Jacob used to plant everything in his garden together. His plants would get tangled and didn’t grow well. Through the training, he learnt how to organise his crops. For example, he now plants all his root crops in the same plot, which has seen them grow bigger and healthier.

Jacob also learnt how to make organic compost by mixing coconut husks with soil. He received pumpkin seeds through the training and now sells them on a small scale in the village.

The project has made a big difference for Jacob’s wife Annie and their three children. “Before, I used to get hungry,” Annie says. “But now I never go hungry because I have these greens and vegetables to support the root crops that we have.”

Annie says it’s also helped her add variety to her children’s diets. She can feed their baby son Custy pumpkin and cabbage, sometimes mixed with fish when Jacob goes fishing.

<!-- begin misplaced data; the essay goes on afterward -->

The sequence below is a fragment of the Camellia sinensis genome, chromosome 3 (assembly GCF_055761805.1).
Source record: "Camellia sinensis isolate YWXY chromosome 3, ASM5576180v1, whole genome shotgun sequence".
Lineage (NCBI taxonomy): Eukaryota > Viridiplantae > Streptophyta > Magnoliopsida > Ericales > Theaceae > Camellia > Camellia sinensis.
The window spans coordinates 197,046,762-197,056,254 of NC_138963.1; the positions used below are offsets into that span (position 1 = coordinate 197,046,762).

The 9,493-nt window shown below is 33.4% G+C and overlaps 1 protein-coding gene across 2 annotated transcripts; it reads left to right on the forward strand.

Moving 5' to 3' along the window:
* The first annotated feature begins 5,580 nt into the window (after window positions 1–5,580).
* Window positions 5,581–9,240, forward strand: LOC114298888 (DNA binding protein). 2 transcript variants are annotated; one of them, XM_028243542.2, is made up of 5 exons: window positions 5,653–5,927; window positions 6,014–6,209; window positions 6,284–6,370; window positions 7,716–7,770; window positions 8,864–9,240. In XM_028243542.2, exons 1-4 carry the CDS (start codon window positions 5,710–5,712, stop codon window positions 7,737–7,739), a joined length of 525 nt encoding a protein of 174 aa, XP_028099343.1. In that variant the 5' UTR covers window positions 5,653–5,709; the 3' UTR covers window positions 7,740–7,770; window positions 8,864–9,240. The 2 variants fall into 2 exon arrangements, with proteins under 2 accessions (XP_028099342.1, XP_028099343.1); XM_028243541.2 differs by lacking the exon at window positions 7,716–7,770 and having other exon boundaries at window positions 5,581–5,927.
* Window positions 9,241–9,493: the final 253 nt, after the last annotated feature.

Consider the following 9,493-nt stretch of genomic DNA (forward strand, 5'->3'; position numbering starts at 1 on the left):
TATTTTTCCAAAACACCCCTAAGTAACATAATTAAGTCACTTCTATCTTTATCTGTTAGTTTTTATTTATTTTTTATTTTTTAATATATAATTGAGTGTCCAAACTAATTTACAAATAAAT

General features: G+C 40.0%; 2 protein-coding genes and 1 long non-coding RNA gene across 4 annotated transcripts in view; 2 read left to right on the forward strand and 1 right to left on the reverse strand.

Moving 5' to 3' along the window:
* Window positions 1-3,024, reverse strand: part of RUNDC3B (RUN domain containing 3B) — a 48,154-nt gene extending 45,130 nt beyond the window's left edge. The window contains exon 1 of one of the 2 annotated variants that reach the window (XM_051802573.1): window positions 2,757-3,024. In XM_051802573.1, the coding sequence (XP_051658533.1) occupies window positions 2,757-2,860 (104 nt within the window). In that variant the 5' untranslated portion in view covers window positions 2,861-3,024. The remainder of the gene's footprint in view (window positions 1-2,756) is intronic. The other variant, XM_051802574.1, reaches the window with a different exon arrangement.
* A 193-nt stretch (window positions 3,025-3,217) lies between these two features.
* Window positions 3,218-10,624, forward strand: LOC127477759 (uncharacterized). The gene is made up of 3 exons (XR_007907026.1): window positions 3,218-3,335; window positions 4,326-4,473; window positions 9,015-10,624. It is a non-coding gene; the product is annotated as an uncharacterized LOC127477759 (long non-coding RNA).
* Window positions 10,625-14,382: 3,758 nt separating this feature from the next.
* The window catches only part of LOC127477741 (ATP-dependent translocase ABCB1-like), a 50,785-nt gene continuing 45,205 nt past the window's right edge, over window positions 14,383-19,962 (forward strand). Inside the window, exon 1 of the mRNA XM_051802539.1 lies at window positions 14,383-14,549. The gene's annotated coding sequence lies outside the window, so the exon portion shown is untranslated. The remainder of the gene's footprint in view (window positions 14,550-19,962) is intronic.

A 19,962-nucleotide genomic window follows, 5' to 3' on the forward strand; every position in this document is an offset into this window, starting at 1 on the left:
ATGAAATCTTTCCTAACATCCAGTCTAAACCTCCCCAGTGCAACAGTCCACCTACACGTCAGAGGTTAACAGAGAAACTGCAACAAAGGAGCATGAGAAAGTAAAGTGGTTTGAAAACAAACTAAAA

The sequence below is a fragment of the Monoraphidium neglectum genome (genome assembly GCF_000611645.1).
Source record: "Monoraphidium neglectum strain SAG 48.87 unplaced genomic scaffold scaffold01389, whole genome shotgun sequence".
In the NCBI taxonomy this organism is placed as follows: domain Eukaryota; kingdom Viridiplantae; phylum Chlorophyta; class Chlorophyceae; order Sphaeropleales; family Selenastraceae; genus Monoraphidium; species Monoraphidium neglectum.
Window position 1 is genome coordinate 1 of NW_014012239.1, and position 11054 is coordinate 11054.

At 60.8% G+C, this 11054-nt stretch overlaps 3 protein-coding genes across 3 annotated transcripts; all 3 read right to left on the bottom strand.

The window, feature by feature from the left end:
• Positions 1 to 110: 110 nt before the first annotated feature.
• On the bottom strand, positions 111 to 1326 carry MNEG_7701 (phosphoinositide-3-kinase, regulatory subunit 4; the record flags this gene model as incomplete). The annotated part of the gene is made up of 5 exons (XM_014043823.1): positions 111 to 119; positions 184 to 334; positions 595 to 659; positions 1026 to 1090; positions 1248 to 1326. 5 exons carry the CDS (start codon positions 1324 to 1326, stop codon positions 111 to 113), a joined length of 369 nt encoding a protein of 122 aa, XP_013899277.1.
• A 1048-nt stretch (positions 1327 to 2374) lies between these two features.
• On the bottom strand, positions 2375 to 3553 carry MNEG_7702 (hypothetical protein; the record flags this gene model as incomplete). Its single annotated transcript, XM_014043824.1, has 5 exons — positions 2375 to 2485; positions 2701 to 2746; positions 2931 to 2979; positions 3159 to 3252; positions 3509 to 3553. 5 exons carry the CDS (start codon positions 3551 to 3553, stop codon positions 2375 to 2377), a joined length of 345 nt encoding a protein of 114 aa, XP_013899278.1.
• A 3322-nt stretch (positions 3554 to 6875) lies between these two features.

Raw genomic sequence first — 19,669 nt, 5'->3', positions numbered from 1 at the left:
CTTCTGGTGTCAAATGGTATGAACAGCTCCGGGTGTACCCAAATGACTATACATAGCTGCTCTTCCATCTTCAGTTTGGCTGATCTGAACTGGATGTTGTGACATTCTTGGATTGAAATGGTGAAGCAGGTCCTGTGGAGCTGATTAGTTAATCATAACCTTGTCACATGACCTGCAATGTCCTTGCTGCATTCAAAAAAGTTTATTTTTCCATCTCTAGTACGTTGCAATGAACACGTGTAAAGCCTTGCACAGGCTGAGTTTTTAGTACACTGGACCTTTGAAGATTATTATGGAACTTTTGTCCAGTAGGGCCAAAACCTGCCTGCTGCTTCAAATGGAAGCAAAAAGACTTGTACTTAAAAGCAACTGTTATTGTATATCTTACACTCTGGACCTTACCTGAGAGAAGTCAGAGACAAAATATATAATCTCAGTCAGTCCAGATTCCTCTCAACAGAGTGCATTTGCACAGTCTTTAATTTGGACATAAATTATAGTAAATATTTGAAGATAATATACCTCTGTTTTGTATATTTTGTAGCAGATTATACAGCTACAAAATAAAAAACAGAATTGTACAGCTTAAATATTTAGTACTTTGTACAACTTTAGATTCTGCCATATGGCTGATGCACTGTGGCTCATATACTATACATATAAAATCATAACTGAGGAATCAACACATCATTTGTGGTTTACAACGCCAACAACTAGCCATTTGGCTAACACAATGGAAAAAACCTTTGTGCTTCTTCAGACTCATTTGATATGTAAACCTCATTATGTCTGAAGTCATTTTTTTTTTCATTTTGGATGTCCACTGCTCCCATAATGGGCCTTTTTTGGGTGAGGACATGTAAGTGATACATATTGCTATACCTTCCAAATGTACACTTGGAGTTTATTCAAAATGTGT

As well as being more plentiful, nutritious food is available throughout the year due to different harvest times for each crop.  

Top: Patson and Peter working in the community garden. Bottom: Community members Peter and Clera with World Vision staff member Robert, who coordinated the Makira CCA DRR Project.

Building disaster response knowledge

Through the Makira CCA DRR project, community members also gained important knowledge about how to respond in disasters.

“When there is a tsunami warning, we run up to the hill. We don’t come and look out to sea,” says Silas, a community leader. “We also learn when we evacuate, we shouldn’t be busy with other things; we should run fast for safety.”

This knowledge was put to the test in the December 2016 Solomon Islands earthquake.

“During the recent disaster, the training from World Vision really helped us because everyone knew what to do,” Silas says. “Everyone just ran. All the children from the school were [up the hill] first, because we learn from the training and then we teach our children.”

The community also knew not to come back down until everything had settled. Police called community leaders by radio and mobile and gave them the all-clear to return to the village.

Silas with his community’s disaster-ready action plan.

Share this story